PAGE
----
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New York Civil Liberties Union v. New York City Transit Authority: NYCTA Must Open Its Meetings To Public Observers
The New York City Transit Authority ("NYCTA") appeals from an order of the district court for the Southern District of New York (Sullivan, J.) enjoining the enforcement of an NYCTA policy requiring third parties to obtain the consent of those contesting notices of violation before NYCTA's Transit Adjudication Bureau in order to observe such hearings. We hold that the First Amendment guarantees the public a presumptive right of access to the NYCTA's adjudicatory proceedings, and that the NYCTA has not overcome that presumption.
New York Civil Liberties Union v. New York City Transit Authority, 10-0372-cv

Before: Leval, Calabresi, Lynch, C.JJ.



Cite as: New York Civil Liberties Union v. New York City Transit Authority, 10-0372-cv, NYLJ 1202504254147, at *1 (2d Cir., Decided July 20, 2011)

Before: Leval, Calabresi, Lynch, C.JJ.

Decided: July 20, 2011


H. Dale Hemmerdinger, Elliot G. Sander, Defendants


For Plaintiff-Appellee: Christopher Dunn, New York Civil Liberties Union Foundation, (Arthur Eisenberg, on the brief), New York, N.Y.

For Defendant-Appellant: Richard Schoolman, Office of the General Counsel, New York City Transit Authority, (Valerie K. Ferrier, on the brief), New York, N.Y.

For Amici Curiae The New York Times Company, et al., in support of Plaintiff-Appellee. David A. Schulz, Jacob P. Goldstein, Levine Sullivan Koch & Schulz, LLP, New York, N.Y.

For Amicus Curiae The Association of the Bar of the City of New York: Brian Kreiswirth, Committee on Civil Rights, The Association of the Bar of the City of New York, Marjorie Lindblom, Evan Saucier, Kirkland & Ellis LLP, New York, N.Y.


The New York City Transit Authority ("NYCTA") appeals from an order of the district court for the Southern District of New York (Sullivan, J.) enjoining the enforcement of an NYCTA policy requiring third parties to obtain the consent of those contesting notices of violation before NYCTA's Transit Adjudication Bureau in order to observe such hearings. We hold that the First Amendment guarantees the public a presumptive right of access to the NYCTA's adjudicatory proceedings, and that the NYCTA has not overcome that presumption.



Defendant-Appellant New York City Transit Authority ("NYCTA") promulgates Rules of Conduct ("Rules") for those who use the city's public transportation and its associated facilities. N.Y. Pub. Auth. Law §1204(5-a); see N.Y. Comp. Codes R. & Regs. §1050 et seq.1 All New York City police officers are authorized to issue citations for violations of the Rules. New York Civil Liberties Union v. New York City Transit Authority, 675 F. Supp. 2d 411, 414 (S.D.N.Y. 2009) ("NYCLU"); see N.Y. Comp. Codes R. & Regs. §1050.12. A police officer has discretion to issue either a summons to New York Criminal Court ("Criminal Court") or a notice of violation for the Transit Adjudication Bureau ("TAB"), a department in the NYCTA where an alleged Rule—breaker may contest the citation in an in-person hearing. NYCLU, 675 F. Supp. 2d at 414;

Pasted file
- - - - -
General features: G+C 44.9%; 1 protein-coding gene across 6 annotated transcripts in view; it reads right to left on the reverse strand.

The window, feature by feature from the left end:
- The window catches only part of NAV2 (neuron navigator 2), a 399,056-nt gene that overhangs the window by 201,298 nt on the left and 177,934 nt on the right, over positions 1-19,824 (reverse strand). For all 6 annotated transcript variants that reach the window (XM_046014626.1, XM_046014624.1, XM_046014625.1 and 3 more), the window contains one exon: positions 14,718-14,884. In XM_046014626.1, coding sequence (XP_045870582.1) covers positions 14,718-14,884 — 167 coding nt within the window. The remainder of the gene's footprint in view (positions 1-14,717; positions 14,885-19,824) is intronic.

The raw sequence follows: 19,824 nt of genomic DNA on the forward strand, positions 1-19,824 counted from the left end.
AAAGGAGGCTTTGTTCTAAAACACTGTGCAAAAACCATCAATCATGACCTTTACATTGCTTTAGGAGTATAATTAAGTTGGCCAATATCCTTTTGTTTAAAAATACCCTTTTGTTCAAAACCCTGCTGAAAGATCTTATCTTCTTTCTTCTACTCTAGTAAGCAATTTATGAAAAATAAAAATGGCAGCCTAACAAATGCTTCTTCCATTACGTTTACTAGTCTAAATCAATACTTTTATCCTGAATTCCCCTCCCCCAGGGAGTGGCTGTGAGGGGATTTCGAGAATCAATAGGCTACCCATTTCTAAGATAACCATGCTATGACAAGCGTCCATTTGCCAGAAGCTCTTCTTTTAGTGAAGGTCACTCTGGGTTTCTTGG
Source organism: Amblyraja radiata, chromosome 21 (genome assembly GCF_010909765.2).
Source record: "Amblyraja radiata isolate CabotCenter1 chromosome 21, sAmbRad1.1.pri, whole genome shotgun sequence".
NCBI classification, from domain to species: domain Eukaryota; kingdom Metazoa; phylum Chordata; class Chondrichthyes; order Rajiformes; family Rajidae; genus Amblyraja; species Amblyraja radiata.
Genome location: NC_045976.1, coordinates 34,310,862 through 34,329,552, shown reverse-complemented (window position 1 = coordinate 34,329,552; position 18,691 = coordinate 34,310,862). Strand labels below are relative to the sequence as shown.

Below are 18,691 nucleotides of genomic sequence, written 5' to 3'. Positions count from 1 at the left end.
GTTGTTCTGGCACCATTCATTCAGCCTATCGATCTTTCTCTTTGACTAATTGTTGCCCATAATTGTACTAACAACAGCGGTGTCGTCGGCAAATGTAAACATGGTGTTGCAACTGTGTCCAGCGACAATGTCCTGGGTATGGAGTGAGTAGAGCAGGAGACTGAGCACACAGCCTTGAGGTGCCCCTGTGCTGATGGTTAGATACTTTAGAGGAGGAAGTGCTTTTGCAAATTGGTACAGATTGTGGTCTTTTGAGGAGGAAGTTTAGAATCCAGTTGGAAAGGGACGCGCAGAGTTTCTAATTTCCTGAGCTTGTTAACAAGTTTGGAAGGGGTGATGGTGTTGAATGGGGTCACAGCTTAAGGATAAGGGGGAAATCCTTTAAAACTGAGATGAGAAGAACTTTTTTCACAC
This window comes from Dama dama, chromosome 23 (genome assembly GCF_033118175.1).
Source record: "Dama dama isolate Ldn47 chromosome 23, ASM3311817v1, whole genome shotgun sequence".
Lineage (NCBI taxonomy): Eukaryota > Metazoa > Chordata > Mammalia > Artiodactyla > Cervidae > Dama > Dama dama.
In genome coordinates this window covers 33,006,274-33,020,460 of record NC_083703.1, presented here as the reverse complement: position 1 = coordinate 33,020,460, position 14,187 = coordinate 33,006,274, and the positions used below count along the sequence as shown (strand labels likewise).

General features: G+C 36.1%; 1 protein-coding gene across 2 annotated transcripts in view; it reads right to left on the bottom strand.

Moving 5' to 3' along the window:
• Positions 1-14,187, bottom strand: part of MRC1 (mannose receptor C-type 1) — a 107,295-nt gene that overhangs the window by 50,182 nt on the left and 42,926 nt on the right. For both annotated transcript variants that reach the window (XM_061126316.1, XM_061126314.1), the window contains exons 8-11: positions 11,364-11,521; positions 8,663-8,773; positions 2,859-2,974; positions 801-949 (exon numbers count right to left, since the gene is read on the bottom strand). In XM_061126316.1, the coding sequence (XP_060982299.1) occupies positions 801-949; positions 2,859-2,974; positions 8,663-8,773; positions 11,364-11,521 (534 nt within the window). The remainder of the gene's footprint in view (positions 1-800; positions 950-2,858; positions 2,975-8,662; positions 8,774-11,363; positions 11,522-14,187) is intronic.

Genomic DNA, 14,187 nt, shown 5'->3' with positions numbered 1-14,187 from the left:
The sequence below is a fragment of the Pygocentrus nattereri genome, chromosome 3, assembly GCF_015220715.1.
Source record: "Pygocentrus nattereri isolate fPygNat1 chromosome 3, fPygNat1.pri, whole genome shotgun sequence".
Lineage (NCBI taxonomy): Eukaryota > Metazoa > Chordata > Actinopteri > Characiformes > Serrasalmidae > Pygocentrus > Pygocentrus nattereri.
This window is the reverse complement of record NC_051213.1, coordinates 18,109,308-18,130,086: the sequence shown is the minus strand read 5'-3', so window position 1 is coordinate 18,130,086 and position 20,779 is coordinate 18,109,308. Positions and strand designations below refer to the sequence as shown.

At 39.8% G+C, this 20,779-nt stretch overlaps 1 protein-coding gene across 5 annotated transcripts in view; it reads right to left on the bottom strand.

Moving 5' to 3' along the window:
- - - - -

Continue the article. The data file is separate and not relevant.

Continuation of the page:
see N.Y. Pub. Auth. L. §1209-a(3). In each forum, a neutral decisionmaker determines whether the alleged violator has broken a Rule and imposes a penalty for such violations.

When a person who is issued a summons contests the citation in court, that hearing is, by statute, open to the public. N.Y. Judiciary Law §4 (stating that, absent exceptions not relevant here, "[t]he sittings of every court within this state shall be public, and every citizen may freely attend the same…."). NYCTA policy, in contrast, excludes from a TAB proceeding any observer to whose presence the person contesting the notice of violation, or "respondent," objects.

Plaintiff-Appellee New York Civil Liberties Union ("NYCLU") brought suit under 42 U.S.C. §1983 to enjoin this policy, claiming, inter alia, that the policy violated the NYCLU's First Amendment right of access to government proceedings.2 The district court (Sullivan, J.) granted a preliminary, and then a permanent, injunction. NYCLU, 675 F. Supp. 2d at 439; New York Civil Liberties Union v. New York City Transit Authority, No. 1:09-cv-3595 (RJS) Doc. 39 (January 22, 2010), Doc. 40 (January 29, 2010). On appeal, the NYCTA claims that the public has no right of access to administrative adjudicatory proceedings generally and that, even if such a right exists, it should not apply to TAB hearings. We disagree.

The public's right of access to an adjudicatory proceeding does not depend on which branch of government houses that proceeding. To determine whether a particular adjudicatory forum should be presumptively open to the public, courts ask whether the forum has historically been open and whether openness enables its proper functioning. In the present case, both lines of inquiry lead squarely to the same answer. We reach no broad conclusions about the openness required of administrative proceedings generally. But we conclude that the First Amendment guarantees the public a qualified right of access to the administrative adjudicatory forum at issue in this case, and that no grounds have been adduced by the NYCTA supporting its rules limiting that right. We therefore affirm.


I. The Transit Adjudication Bureau